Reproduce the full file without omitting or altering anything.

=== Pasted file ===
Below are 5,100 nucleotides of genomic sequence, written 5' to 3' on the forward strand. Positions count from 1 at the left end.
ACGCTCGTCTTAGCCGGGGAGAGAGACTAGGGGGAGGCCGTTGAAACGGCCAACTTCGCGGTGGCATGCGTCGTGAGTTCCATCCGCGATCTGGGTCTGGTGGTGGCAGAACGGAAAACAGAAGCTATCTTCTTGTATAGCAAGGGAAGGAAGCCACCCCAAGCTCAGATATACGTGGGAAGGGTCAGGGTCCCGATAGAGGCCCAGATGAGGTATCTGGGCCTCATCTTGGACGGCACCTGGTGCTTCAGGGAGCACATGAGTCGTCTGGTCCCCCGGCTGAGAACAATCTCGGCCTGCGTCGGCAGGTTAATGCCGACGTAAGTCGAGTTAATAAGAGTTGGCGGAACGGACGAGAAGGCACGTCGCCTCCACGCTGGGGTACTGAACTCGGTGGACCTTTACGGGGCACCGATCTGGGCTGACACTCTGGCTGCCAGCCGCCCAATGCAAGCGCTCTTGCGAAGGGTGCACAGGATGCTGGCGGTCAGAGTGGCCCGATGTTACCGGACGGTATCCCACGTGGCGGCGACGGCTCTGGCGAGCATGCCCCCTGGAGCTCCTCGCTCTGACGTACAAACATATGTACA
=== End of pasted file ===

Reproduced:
Below are 5,100 nucleotides of genomic sequence, written 5' to 3' on the forward strand. Positions count from 1 at the left end.
ACGCTCGTCTTAGCCGGGGAGAGAGACTAGGGGGAGGCCGTTGAAACGGCCAACTTCGCGGTGGCATGCGTCGTGAGTTCCATCCGCGATCTGGGTCTGGTGGTGGCAGAACGGAAAACAGAAGCTATCTTCTTGTATAGCAAGGGAAGGAAGCCACCCCAAGCTCAGATATACGTGGGAAGGGTCAGGGTCCCGATAGAGGCCCAGATGAGGTATCTGGGCCTCATCTTGGACGGCACCTGGTGCTTCAGGGAGCACATGAGTCGTCTGGTCCCCCGGCTGAGAACAATCTCGGCCTGCGTCGGCAGGTTAATGCCGACGTAAGTCGAGTTAATAAGAGTTGGCGGAACGGACGAGAAGGCACGTCGCCTCCACGCTGGGGTACTGAACTCGGTGGACCTTTACGGGGCACCGATCTGGGCTGACACTCTGGCTGCCAGCCGCCCAATGCAAGCGCTCTTGCGAAGGGTGCACAGGATGCTGGCGGTCAGAGTGGCCCGATGTTACCGGACGGTATCCCACGTGGCGGCGACGGCTCTGGCGAGCATGCCCCCTGGAGCTCCTCGCTCTGACGTACAAACATATGTACA